Whether you’ve just bought your first house with a yard or you’re looking for a new hobby, there are lots of reasons to take up gardening. It’s great for staying active, can improve your mental health and has many environmental benefits.
Gardening can also seem overwhelming for beginners, and it can be tricky to know where to start. Check out these beginner gardening tips to find out everything you need to know:

1. Soil is Essential

The first step in gardening is making sure you have great soil. Without high quality soil, your plants won’t be able to get the nutrients they need to survive and stay healthy. It’s unlikely that the soil in your backyard will have everything you need for healthy plants, so it’s important to buy some high quality soil. You can also add organic mulch, compost, fallen leaves and other organic matter to improve your soil’s quality. Know the difference between types of soils and the kinds of plants you’ll be planting. Get more tips for building healthy soil.

2. Don’t Plant Right Away

You may be itching to get out into your garden and start planting right away, but there are a couple of steps you should take first. Before you do anything, you should loosen your soil so that it gets more air. This is also a great time to work in the new soil or organic matter to give your existing soil more nutrients. Whenever possible, avoid walking on garden beds, as this will compact the soil. We recommend planning your garden before planting. Identify the quantity and size of plants you need, and try to ensure that you have plants with varying heights to add dimension to your garden. Plants with similar water and sun requirements are best planted together.

3. Know How to Shop For Plants

Plant shopping is a bit more involved than just choosing the plants you like. Try to choose plants with lots of buds, rather than open flowers. Know the difference between annuals and perennials (annuals die at the end of their growing season, while perennials will come back next spring). Choose healthy looking plants that are bug-free, and read the labels so you know how much maintenance they’ll require. Also be sure to buy plants that are appropriate for your hardiness zone.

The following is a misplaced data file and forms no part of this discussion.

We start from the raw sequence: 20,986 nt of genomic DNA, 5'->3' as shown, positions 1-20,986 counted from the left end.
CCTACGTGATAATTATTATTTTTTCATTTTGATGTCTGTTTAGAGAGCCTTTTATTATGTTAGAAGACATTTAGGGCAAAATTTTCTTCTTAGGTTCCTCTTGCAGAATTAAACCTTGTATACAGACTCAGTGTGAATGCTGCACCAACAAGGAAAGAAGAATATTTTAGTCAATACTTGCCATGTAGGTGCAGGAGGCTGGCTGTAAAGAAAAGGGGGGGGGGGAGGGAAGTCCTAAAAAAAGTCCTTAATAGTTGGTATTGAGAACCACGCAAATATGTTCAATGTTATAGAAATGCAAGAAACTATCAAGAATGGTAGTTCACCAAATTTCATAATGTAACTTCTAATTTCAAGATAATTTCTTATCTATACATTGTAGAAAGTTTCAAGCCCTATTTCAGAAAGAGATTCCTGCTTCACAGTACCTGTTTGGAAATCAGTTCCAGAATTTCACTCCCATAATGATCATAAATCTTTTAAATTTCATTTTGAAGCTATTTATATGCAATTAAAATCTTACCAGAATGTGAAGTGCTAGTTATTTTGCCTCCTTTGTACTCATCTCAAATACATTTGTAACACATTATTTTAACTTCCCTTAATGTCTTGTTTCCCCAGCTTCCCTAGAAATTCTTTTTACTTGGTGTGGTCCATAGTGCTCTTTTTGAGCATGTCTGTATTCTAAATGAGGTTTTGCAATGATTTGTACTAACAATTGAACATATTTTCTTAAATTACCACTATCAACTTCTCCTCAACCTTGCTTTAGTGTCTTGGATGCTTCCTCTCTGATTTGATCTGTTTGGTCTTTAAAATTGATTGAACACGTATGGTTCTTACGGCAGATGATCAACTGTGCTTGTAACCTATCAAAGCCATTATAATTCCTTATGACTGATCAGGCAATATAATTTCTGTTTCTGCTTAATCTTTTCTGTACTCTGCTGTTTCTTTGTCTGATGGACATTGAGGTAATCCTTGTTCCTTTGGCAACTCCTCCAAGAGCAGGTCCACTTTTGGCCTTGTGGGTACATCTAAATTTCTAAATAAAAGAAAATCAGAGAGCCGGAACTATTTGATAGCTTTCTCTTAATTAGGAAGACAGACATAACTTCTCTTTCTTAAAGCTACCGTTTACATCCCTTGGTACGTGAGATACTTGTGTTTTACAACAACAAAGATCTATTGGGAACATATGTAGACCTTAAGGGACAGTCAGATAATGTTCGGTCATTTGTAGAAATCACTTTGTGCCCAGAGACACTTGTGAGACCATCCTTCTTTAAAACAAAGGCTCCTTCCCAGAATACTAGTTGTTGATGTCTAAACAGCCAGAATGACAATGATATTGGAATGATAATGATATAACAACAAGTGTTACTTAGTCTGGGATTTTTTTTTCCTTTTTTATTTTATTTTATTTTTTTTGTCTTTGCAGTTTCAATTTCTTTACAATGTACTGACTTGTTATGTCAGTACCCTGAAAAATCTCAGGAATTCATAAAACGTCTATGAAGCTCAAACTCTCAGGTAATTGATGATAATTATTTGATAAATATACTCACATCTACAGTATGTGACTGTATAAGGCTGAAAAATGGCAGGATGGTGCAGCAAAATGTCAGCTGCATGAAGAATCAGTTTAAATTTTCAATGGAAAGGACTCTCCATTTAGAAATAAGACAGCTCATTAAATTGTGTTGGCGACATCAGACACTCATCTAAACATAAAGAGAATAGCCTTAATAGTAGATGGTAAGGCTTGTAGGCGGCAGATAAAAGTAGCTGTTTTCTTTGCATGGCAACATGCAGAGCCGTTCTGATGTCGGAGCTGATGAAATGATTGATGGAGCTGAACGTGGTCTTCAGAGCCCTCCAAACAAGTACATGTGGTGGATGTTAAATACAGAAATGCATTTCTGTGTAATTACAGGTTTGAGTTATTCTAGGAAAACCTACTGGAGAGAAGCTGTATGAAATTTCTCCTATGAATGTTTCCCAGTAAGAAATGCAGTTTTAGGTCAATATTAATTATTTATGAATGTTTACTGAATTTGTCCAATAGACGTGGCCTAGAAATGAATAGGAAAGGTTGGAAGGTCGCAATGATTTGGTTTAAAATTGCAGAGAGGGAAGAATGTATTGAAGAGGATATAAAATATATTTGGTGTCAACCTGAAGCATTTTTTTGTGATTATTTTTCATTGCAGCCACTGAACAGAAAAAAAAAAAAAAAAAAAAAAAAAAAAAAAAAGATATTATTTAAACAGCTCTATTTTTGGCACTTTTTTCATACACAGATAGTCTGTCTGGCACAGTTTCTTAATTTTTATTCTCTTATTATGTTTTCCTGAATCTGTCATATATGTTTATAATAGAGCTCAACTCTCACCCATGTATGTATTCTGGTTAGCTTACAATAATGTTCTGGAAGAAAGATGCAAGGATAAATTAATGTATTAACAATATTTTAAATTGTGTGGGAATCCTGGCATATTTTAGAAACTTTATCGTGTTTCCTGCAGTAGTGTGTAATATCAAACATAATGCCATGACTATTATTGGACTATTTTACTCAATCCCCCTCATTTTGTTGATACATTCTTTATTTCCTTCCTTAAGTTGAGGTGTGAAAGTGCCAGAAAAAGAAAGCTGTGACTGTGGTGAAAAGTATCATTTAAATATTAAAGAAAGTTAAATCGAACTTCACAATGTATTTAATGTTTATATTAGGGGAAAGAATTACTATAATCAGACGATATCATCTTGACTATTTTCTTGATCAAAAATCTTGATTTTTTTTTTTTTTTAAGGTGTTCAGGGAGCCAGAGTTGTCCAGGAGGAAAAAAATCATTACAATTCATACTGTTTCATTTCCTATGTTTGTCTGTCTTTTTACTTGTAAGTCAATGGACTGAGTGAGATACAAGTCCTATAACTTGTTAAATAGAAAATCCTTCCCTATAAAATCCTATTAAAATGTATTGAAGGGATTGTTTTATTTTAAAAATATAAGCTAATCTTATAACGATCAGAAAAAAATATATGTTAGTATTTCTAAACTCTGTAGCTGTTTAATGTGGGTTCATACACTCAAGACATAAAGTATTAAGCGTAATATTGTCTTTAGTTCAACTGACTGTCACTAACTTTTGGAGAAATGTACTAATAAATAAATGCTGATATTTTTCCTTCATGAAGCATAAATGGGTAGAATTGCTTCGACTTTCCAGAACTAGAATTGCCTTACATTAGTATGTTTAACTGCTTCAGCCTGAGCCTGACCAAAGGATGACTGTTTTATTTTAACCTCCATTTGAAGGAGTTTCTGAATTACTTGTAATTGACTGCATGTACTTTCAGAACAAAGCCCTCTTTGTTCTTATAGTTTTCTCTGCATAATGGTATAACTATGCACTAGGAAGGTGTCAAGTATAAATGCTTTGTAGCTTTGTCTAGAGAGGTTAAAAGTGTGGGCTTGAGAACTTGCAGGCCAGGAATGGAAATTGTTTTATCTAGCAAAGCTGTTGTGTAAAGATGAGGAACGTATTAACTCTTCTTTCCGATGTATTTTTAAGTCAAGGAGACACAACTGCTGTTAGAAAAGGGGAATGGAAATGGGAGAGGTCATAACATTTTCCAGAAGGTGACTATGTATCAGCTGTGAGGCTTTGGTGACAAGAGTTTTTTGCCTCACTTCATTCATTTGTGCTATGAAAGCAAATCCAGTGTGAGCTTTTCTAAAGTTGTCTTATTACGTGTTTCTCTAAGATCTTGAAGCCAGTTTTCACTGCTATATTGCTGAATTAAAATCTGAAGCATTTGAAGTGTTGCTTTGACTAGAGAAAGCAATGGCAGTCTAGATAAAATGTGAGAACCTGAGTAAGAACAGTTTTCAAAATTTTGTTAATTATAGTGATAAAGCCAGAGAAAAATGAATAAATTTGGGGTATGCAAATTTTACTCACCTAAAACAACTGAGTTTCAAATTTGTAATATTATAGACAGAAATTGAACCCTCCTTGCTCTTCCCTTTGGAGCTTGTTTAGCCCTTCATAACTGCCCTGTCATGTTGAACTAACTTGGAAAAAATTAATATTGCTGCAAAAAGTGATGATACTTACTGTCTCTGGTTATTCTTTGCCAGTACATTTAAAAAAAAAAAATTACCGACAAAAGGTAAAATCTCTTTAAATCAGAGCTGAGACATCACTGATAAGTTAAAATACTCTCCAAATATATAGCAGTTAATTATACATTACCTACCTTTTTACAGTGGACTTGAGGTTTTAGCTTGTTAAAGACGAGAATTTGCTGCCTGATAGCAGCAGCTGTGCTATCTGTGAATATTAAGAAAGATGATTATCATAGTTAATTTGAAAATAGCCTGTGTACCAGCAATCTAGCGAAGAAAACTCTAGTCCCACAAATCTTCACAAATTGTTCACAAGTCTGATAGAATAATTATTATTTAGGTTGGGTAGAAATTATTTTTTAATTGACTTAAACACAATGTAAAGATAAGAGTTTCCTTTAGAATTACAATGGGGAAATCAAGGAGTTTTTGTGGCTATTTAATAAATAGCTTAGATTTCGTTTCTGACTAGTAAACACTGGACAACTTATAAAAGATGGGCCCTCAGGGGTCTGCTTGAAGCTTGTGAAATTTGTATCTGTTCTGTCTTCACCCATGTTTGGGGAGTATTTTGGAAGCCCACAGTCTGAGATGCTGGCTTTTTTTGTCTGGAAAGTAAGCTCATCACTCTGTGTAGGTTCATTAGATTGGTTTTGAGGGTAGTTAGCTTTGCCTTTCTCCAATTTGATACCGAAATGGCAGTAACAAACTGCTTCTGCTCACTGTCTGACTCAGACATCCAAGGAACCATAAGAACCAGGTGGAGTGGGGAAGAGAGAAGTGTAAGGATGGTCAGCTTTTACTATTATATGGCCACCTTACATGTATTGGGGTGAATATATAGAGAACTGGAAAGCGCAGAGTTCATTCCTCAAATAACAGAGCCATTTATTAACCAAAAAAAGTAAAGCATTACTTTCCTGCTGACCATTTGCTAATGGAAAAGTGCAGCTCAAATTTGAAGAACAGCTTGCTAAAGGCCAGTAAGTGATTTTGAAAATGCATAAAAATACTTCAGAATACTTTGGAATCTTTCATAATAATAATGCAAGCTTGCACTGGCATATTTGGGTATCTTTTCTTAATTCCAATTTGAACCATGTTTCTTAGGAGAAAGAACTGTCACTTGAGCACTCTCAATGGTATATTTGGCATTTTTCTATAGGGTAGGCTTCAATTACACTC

4. Choose the Right Plants

Plants come in a wide range of types, including annuals and perennials. Other types include bulbs, shrubs, trees, vines and turfgrass. You can choose a mixture of plants, but you should prioritize plants that are disease-resistant, pest-resistant, weather tolerant and hardy overall.

5. Keep Your Plants Alive

Once you’ve finished planting, the work has really just begun. Gardening is an ongoing project and requires regular maintenance and care to get the best results. Your plants will probably need to be watered heavily right after they’ve been planted, and will require regular, deep watering. The best time of day to water is at the beginning of the day, and plants in pots will need to be watered more often. In addition to watering regularly, you’ll want to continue to nourish your soil. Your plants will use the nutrients, so you’ll need to keep adding more to ensure that they’re fed and remain healthy.

6. Fertilize & Mulch

Fertilizing is not only an important part of keeping your plants alive, but it can help make your plants look their best. Fertilizing helps your plants produce more flowers or fruit (depending on your plant), and there are lots of ways to do this. You can buy plant fertilizers, or you can start a compost heap in your yard for free. You should also mulch your garden beds, not just for the nutrients they provide, but for the protection as well. Mulch helps protect your plants from drying out and can block unwanted weeds from growing in your well-planned beds. Mulch also attracts earthworms which are an easy way to get healthy soil.

7. Stock Up on Gardening Tools

The key to any successful hobby is having the right tools, and that’s especially true for gardening. The right tools don’t just make gardening a lot easier, they also make your garden look better. Be sure you have a sturdy shovel or spade and a hand trowel to make digging easier. Get a wide garden fork to make loosening the soil easier; you can also use the fork for mixing compost and moving mulch. Having a pair of high-quality garden shears is essential, and you should keep them clean and sharp to prevent transferring diseases between plants.
With the right knowledge and supplies, it’s not hard to go from a gardening beginner to a pro! Get all of the mulch, soil and aggregates you need to keep your garden healthy from Dirt Cheap.
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